Brandon Collins is the distiller at Unmet Queen, a New York-based RTD cocktail company that’s preparing to launch later this year. Previously, he worked at Buffalo Trace and New York’s Taconic Distillery, so he’s seen both sides of the barrel head. “When you work for a major distiller, you’re fortunate to have an excess of barrels to choose from,” he says. “However, as a distillery team, you have to operate at an extremely high skill level to make a single-barrel product that consumers love year in and year out.”

“When you’re at a start-up brand,” Collins continues, “[and] even when you’re confident you did everything right, you just have to be patient and hope the whiskey shows you as much love coming out of the barrel as you showed it when you put it in.”

The Rise of Single-Barrel Programs and Store Picks

American whiskey has been on a tear since 2015. Revenue is up nearly 49 percent to $4.3 billion, according to the Distilled Spirits Council, with premium products accounting for the vast majority of that growth. In an effort to capitalize on this trend, distilleries have partnered with retailers to bring ever more exclusive (but financially accessible) products to market. Barrel programs, where retailers select their own barrels, known as store picks, have subsequently exploded.

While it can be a logistical nightmare when it comes to scheduling, bottling, and distribution, the store pick process encourages distillery visits, which boosts tourism and brand marketing. Retailers also benefit because they end up with an exclusive bottling they can offer at a premium price. And consumers win because they get their hands on unique bottles that feed their fandom.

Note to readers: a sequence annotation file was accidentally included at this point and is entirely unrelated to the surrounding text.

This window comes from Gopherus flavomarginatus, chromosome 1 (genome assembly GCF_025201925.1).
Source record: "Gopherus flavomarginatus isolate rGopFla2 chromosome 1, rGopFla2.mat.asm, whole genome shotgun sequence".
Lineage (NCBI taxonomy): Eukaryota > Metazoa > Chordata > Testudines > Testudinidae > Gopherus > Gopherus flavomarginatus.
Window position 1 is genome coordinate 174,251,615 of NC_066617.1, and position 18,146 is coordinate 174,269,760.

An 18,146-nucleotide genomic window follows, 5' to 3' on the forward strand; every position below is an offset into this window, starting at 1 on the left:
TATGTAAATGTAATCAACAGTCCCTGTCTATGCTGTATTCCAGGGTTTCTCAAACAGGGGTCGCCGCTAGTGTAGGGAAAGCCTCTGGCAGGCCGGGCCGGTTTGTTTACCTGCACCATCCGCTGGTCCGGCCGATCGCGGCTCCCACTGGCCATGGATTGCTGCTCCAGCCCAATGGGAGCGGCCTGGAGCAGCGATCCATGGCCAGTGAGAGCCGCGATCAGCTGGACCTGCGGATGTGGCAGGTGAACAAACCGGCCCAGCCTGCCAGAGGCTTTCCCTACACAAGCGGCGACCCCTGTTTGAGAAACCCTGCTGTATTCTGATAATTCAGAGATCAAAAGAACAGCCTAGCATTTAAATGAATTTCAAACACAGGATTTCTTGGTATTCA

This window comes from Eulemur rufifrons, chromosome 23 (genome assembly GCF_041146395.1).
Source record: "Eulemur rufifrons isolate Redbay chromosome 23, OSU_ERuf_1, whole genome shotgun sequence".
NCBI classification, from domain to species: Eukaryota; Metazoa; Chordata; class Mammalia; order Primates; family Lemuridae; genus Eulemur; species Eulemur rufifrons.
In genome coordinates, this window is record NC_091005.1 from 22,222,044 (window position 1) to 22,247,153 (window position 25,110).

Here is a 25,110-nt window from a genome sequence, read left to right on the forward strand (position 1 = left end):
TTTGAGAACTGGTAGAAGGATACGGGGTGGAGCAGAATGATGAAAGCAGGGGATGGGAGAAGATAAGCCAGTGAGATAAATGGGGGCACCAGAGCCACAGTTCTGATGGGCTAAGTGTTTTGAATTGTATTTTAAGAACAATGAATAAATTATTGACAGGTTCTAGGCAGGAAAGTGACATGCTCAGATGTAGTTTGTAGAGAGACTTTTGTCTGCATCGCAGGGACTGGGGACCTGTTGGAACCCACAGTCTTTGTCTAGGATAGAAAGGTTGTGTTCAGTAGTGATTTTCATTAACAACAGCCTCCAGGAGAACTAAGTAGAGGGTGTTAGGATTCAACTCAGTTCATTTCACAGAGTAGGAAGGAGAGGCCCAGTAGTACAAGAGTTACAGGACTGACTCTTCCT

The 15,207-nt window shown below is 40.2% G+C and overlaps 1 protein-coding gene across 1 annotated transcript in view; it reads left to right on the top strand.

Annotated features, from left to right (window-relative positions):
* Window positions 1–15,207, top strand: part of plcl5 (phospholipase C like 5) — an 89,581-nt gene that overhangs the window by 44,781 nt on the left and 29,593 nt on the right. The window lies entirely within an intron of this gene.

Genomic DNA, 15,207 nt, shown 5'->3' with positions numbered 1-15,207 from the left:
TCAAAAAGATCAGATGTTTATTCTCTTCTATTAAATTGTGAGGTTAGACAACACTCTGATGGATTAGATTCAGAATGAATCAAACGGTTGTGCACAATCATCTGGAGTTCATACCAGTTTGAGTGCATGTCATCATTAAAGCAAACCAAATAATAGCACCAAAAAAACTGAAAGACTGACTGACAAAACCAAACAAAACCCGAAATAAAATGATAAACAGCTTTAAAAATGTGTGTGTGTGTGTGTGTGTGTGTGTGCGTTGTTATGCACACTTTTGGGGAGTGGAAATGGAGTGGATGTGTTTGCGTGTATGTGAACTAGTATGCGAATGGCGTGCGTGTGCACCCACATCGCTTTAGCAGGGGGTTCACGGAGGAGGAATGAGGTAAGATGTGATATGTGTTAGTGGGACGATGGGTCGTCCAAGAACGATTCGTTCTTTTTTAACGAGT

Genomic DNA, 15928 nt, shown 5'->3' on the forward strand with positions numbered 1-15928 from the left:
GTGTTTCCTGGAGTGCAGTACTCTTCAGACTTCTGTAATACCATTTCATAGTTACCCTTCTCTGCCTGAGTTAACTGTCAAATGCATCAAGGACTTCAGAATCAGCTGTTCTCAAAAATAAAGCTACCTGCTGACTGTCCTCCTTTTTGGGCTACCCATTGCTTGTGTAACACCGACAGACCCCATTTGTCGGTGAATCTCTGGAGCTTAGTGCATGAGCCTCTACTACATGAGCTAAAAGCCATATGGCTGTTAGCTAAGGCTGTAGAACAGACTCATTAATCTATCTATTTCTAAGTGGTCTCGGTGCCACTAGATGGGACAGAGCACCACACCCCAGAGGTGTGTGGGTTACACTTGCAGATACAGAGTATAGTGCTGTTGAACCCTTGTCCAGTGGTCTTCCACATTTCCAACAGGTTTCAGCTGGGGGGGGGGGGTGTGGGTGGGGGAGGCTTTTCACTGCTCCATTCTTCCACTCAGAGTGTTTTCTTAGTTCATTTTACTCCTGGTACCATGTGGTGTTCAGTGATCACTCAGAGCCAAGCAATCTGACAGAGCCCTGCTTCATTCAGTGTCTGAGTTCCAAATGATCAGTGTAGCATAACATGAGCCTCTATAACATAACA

Even Old Forester, which doesn’t offer a single-barrel core product, has a bustling single-barrel program. Over the past three years, they’ve worked tirelessly to update and amplify it to appeal to retailers and consumers alike. “I love having a single-barrel product that’s only available by selection,” says Rift. “It allows us to bend the rules while still maintaining a broader brand identity.”

Oddly, while single-barrel core products mostly draw their popularity from their consistency, store picks are in vogue because they don’t conform to a house style. Due to their uniqueness, they often overshadow their core product counterparts, even though they’re theoretically one and the same. Store picks have become so coveted, they’ve essentially become a core product line of their own. (Blanton’s store picks, for example, regularly fetch two to three times the price of the brand’s standard single-barrel releases.)

The Last Drop

Last year alone, the top 10 American whiskey brands sold more than 36 million cases worldwide. On Drizly, whiskey is now the largest liquor category, and single-barrel sales, dominated by bourbon, jumped up 12 percent in 2021. “Single barrels are as strong as ever, and show no signs of slowing down,” says Beam Suntory’s Andy Thomas.

All evidence — whether anecdotal or data-based — confirms something that won’t surprise anyone who’s had an eye on the American whiskey category in recent years: Consumers remain on constant lookout for new and unique whiskeys to drink, and single-barrel core products are filling that void.

Elmer T. Lee, a country boy who infamously enjoyed his bourbon with a splash of soda, never could’ve imagined he was laying the foundation for American whiskey to be elevated to a world-class spirit. Yet that has unequivocally been the case — consistency be damned.